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The U.S. House election, 1894 was a realigning election—a major Republican landslide that set the stage for the decisive Election of 1896. The elections of members of the United States House of Representatives in 1894 came in the middle of President Grover Cleveland's second term. The nation was in its deepest economic depression ever following the Panic of 1893, so economic issues were at the forefront. In the spring, a major coal strike damaged the economy of the Midwest and Mid-Atlantic. It was accompanied by violence; the miners lost and many moved toward the Populist party. Immediately after the coal strike concluded, Eugene V. Debs led a nationwide railroad strike, called the Pullman Strike. It shut down the nation's transportation system west of Detroit for weeks, until President Cleveland's use of federal troops ended the strike. Debs went to prison (for disobeying a court order). Illinois' Governor John Peter Altgeld, a Democrat, broke bitterly with Cleveland.

The fragmented and disoriented Democratic Party was crushed everywhere outside the South, losing more than half its seats to the Republican Party. Even in the South, the Democrats lost seats to Republican-Populist electoral fusion in Alabama, Texas, Tennessee, and North Carolina.[1][2] The Democrats lost 125 seats in the election while the Republicans won 130 seats. This makes the 1894 election the largest midterm election victory in the entire history of the United States.

The main issues revolved around the severe economic depression, which the Republicans blamed on the conservative Bourbon Democrats led by Cleveland. Cleveland supporters lost heavily, weakening their hold on the party and setting the stage for an 1896 takeover by the silverist wing of the party. The Populist Party ran candidates in the South and Midwest, but generally lost ground, outside Alabama, North Carolina, Tennessee, and Texas where state-level fusion with the Republicans was successful despite Populist and Republican antagonism at the national level. The Democrats tried to raise a religious issue, claiming the GOP was in cahoots with the American Protective Association. The allegations seem to have fallen flat as Catholics moved toward the GOP. [Jensen (1971) ch 9]. Democrat William Jennings Bryan lost the Senate race in Nebraska, but came back to win the 1896 presidential nomination.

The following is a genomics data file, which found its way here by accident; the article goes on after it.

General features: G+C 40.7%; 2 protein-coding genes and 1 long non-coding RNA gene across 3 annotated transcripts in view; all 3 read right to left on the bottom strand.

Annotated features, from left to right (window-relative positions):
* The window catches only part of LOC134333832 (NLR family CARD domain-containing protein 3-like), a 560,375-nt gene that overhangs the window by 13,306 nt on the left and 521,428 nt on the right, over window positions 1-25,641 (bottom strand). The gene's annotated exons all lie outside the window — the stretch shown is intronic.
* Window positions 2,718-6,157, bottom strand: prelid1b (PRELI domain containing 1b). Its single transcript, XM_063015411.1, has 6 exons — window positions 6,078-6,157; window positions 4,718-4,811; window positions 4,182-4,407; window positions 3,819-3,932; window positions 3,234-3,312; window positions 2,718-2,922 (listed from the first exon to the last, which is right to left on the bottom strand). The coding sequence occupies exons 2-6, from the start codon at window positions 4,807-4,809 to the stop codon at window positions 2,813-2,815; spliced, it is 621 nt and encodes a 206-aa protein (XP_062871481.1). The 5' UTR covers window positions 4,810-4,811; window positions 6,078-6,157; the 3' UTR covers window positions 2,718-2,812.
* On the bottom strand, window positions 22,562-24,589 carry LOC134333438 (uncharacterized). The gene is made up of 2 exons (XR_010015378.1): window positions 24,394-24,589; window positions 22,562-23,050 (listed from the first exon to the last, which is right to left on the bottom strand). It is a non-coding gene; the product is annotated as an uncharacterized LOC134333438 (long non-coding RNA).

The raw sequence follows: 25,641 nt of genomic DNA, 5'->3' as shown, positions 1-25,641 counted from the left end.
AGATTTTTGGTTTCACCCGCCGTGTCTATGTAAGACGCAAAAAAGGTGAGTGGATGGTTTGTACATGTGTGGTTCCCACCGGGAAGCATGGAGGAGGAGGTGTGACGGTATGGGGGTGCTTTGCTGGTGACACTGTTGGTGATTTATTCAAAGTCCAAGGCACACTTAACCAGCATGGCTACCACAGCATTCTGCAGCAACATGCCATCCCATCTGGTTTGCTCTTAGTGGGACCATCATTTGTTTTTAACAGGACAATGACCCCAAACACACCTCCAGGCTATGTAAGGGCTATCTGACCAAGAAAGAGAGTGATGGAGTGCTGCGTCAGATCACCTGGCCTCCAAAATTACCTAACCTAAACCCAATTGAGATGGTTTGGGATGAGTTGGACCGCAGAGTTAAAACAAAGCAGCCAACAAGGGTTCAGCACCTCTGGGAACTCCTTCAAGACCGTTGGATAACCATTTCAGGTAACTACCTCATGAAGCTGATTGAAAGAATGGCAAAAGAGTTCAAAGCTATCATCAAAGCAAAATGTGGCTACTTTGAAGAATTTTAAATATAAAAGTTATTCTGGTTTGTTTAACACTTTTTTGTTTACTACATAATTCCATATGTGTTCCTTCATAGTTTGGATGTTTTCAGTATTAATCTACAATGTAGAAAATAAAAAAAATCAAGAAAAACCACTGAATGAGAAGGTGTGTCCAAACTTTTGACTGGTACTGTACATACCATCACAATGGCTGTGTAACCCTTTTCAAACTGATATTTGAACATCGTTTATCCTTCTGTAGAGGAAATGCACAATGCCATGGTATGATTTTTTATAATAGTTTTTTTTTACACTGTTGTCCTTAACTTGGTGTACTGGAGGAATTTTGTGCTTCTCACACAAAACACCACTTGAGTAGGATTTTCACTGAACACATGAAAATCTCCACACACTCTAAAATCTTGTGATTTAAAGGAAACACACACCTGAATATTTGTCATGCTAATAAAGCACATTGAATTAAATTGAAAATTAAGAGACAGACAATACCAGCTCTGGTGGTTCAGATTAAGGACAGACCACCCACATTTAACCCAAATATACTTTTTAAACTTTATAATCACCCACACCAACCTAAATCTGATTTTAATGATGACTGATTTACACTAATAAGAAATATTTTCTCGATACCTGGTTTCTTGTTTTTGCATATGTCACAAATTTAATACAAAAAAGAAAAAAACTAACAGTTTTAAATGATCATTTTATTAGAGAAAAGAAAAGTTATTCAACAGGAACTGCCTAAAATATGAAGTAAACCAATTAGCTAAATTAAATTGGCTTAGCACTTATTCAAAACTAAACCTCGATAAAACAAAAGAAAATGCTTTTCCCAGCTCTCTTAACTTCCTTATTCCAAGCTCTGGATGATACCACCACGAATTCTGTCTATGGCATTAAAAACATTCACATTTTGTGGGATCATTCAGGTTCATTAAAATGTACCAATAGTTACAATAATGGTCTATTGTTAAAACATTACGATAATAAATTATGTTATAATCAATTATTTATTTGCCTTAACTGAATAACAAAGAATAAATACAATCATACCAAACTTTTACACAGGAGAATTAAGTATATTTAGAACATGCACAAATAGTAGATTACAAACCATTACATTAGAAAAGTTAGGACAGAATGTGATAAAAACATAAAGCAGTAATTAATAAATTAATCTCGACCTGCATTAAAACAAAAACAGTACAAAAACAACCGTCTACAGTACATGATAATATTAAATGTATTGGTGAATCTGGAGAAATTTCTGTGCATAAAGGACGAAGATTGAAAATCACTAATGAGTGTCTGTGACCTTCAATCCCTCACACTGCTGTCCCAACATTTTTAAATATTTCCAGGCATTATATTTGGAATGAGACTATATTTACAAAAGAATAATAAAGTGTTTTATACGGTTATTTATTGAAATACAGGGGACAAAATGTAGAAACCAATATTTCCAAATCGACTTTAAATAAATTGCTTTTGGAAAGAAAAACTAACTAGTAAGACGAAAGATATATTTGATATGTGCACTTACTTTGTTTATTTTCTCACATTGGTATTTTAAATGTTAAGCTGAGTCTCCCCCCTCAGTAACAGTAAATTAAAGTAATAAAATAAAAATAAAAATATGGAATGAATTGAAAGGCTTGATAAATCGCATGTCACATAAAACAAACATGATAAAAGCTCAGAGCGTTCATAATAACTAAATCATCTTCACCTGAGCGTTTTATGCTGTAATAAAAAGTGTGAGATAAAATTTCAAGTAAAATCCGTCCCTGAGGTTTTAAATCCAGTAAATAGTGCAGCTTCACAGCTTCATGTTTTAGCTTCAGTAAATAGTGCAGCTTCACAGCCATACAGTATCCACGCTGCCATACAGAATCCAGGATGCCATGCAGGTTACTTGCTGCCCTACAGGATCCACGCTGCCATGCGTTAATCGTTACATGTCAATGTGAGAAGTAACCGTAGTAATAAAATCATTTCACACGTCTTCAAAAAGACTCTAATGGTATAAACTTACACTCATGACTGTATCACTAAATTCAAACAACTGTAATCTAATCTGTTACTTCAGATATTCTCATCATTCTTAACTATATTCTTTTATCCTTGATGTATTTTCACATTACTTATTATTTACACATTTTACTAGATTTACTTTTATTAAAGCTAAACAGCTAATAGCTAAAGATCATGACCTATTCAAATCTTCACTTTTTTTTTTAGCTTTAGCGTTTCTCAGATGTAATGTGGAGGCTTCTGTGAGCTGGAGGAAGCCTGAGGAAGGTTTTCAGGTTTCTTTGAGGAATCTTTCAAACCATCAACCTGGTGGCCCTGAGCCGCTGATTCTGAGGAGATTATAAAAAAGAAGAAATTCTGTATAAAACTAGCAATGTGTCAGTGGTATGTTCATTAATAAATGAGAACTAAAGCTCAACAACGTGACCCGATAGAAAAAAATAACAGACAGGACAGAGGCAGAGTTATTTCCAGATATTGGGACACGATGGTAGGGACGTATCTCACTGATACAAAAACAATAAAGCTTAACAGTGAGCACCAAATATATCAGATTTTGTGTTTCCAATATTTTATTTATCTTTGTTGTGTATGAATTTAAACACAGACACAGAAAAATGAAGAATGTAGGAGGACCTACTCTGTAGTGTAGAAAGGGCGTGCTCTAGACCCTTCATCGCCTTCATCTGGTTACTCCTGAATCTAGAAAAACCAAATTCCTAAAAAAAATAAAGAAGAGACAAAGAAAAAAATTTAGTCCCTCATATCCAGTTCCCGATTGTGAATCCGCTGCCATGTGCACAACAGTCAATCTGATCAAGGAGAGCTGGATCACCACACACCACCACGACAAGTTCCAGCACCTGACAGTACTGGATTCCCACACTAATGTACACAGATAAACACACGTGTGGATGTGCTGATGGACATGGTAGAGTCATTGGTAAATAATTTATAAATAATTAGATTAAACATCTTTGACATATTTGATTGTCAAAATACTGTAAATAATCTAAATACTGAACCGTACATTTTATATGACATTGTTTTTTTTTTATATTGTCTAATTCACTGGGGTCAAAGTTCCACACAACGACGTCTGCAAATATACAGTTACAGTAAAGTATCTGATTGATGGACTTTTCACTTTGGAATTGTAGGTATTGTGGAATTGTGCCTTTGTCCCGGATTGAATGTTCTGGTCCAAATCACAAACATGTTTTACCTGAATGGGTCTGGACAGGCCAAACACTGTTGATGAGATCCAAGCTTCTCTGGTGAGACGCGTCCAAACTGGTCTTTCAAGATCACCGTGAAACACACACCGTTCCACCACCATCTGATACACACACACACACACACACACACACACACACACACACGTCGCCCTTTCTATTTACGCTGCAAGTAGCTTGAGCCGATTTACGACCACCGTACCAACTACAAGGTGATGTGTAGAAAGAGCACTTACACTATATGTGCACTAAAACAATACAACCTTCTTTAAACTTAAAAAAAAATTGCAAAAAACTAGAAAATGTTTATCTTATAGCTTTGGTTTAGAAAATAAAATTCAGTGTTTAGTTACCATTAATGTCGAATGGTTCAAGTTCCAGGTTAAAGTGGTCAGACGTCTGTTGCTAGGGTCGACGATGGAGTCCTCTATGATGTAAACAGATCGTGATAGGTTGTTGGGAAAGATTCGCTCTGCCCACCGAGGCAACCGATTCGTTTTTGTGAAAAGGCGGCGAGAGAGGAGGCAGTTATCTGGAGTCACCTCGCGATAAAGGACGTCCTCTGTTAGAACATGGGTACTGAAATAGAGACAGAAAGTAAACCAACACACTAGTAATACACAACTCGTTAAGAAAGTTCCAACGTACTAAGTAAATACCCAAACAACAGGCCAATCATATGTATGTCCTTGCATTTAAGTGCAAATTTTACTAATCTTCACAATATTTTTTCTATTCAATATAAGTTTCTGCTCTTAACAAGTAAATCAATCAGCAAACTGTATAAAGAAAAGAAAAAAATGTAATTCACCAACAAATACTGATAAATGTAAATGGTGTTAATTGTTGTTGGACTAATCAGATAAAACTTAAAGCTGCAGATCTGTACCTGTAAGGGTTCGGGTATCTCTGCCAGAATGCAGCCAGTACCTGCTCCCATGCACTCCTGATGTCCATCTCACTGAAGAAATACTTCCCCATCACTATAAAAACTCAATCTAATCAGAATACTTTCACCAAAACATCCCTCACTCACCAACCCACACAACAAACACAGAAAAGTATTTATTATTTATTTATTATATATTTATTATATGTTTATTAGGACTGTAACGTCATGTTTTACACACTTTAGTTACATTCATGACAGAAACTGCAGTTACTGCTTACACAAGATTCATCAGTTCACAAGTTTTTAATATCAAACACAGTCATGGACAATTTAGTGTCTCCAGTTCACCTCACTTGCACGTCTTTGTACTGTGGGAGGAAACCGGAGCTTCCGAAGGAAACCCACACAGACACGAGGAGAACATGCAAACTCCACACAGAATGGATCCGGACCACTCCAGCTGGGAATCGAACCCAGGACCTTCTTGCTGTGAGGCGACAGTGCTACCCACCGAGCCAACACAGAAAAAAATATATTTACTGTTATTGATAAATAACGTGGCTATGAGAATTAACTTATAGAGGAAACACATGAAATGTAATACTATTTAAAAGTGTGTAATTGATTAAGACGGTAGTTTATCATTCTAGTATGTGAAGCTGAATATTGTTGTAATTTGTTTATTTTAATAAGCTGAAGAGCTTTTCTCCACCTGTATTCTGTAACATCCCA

Overall results

Party Total seats (change) Seat percentage
Republican Party 254 +130 71.1%
Democratic Party 93 -125 26.0%
Populist Party 9 -2 2.5%
Other 1 +0 0.2%
Independents 0 -2 0.0%
Totals 357 +1 100.0%
House seats by party holding plurality in state
     80.1-100% Republican      80.1-100% Democratic
     60.1-80% Republican      60.1-80% Democratic
     ≤60% Republican      ≤60% Democratic
     6+ Republican gain      1-2 Populist gain
     3-5 Republican gain      no net change
     1-2 Republican gain      1-2 Democratic gain


District Incumbent Party Elected Status Opponent
California 1 Thomas J. Geary Democratic
Running John All Barham (R) 41.1%
Thomas J. Geary (D) 37%
Robert F. Grigsby (PP) 19.7%
J. R. Gregory (Proh.) 2.2%
California 2 Anthony Caminetti Democratic
Running Grove L. Johnson (R) 43%
Anthony Caminetti (D) 35.1%
Burdett Cornell (PP) 19.9%
Elam Biggs (Proh.) 1.9%
California 3 Warren B. English Democratic
Running Samuel G. Hilborn (R) 45.5%
Warren B. English (D) 37.8%
W. A. Vann (PP) 14.9%
L. B. Scranton (Proh.) 1.8%
California 4 James G. Maguire Democratic
Running James G. Maguire (D) 48.3%
Thomas B. Shannon (R) 32%
B. K. Collier (PP) 18.4%
Joseph Rowell (Proh.) 1.3%
California 5 Eugene F. Loud Republican
Running Eugene F. Loud (R) 35.7%
Joseph P. Kelly (D) 22.9%
James T. Rogers (PP) 20.9%
James Denman (I) (D) 18.2%
Robert Summers (Proh.) 2.3%
California 6 Marion Cannon Populist
Retiring James McLachlan (R) 44.3%
George S. Patton (D) 27.6%
W. C. Bowman (PP) 23.1%
J. E. McComas (Proh.) 5%
California 7 William W. Bowers Republican
Running William W. Bowers (R) 42.9%
William H. Alford (D) 28.2%
J. L. Gilbert (PP) 25%
W. H. Somers (Proh.) 3.9%


See also



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